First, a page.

Bloomsbury Square set to begin construction

52 units on College Creek to replace public housing in 61-year-old community

March 27, 2002|By Amanda J. Crawford | Amanda J. Crawford,SUN STAFF

Construction of the waterfront Bloomsbury Square public housing development in Annapolis is set to begin in mid-May, now that officials and community representatives have agreed on the final design plan.

The $7.6 million development of 52 all-brick townhouses and apartments along College Creek will replace the 61-year-old Bloomsbury Square neighborhood, which will be demolished to accommodate a $30 million expansion of the House Office Building.

"I think this is an award-winning project," said Mayor Ellen O. Moyer, whose staff helped to redesign the plan to meet historic district and environmental standards.

State to pay for moving

Officials from the Annapolis Housing Authority, the state and the city signed off March 14 on the design plan by developer A&R Development Corp. of Baltimore. Bloomsbury Square residents, who will be relocated at state expense, expressed their approval of the plan in a meeting Monday night.

"It's a win-win situation," said Howard S. Pinskey, chairman of Housing Authority's board of commissioners. The state is footing the entire bill for the project and will turn it over to the Housing Authority upon completion.

The new Bloomsbury Square will be built on what is now state parking lot D at Bladen Street and College Creek. The new neighborhood, which will be triangular in shape, will replace the existing 51-unit community, which is one of the oldest public housing neighborhoods in the country.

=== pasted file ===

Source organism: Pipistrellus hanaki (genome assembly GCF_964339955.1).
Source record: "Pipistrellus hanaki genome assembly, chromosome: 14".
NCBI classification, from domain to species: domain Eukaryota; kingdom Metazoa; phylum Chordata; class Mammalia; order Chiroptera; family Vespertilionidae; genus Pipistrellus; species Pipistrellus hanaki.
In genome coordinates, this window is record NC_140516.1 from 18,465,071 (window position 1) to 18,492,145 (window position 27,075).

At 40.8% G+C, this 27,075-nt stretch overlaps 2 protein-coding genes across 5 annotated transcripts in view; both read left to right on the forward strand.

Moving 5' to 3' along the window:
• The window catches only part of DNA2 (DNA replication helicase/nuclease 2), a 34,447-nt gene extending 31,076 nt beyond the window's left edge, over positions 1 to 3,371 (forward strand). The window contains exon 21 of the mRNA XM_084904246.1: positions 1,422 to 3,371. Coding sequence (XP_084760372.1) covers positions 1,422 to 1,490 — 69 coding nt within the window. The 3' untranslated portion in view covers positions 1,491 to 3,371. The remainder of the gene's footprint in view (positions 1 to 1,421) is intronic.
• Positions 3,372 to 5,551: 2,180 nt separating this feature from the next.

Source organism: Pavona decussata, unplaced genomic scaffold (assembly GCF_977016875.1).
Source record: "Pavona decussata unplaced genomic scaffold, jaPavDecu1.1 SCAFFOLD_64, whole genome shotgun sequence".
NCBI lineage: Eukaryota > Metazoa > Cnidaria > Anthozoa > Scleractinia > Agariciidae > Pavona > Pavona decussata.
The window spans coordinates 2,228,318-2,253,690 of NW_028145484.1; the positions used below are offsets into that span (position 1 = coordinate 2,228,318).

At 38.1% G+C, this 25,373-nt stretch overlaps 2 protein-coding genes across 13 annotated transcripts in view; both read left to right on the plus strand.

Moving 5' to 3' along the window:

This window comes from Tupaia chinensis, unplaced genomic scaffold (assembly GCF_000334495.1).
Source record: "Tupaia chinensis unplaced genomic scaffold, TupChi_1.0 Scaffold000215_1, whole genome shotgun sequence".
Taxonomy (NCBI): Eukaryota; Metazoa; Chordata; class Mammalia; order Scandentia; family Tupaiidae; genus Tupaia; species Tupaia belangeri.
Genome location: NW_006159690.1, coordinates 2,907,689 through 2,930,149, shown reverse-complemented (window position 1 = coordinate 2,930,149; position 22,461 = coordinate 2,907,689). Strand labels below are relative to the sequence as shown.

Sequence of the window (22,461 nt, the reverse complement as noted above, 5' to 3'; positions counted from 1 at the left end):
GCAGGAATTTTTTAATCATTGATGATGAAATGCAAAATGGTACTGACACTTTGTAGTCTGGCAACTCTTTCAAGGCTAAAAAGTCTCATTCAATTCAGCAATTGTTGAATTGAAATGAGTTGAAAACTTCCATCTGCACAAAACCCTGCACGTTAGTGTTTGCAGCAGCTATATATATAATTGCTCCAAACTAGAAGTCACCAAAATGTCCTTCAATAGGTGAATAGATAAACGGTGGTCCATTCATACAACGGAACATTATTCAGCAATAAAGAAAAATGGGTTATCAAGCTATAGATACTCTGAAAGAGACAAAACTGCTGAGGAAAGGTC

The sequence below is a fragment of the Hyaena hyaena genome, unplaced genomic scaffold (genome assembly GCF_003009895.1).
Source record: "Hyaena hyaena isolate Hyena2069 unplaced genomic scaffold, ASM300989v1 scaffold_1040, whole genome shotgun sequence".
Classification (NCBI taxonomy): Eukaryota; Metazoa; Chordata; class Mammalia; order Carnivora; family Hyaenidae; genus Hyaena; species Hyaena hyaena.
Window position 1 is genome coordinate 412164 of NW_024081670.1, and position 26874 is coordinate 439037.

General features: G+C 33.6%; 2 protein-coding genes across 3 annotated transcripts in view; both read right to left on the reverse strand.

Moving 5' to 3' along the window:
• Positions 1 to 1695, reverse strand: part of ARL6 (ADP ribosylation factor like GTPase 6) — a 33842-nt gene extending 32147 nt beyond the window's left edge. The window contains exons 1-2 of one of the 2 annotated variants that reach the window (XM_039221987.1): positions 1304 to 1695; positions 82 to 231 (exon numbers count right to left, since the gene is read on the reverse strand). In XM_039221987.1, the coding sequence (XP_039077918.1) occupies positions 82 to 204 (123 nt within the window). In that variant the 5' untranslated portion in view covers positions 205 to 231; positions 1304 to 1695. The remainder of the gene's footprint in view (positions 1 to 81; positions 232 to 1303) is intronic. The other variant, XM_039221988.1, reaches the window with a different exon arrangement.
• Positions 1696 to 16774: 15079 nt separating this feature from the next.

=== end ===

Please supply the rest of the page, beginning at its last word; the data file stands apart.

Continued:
The townhouses will have staggered facades in four shades of brick, some with imitation wood shutters. Plans also call for brick sidewalks, granite curbs and narrow, one-way, tree-lined streets with parking.

The one- to three-bedroom units, most with a view of the water, will be 20 percent to 50 percent larger than the old Bloomsbury units, ranging from 770 square feet to 1,450 square feet. Fourteen units will be handicapped-accessible. Six one-bedroom apartments for the disabled will be clustered in a three-story building with an elevator.

Most of the units will have hardwood floors; second-floor apartments will be carpeted and have cathedral ceilings. The units will have air conditioning, garbage disposals and washer and dryers, but no dishwashers or microwaves. Individual yards will be partially fenced off, and each unit will have a brick storage shed.

A community building

The plan also calls for a community building with meeting space, management offices, a computer room and a game area.

Rents, which are based on residents' incomes, will not change.

Construction of the first phase is expected to be completed by December. The final phase should be finished six to eight weeks later, said Anthony T. Rodgers, development manager with A&R Development Corp.

Construction of the expanded House building is slated to begin in January and is expected to take 2 1/2 years.

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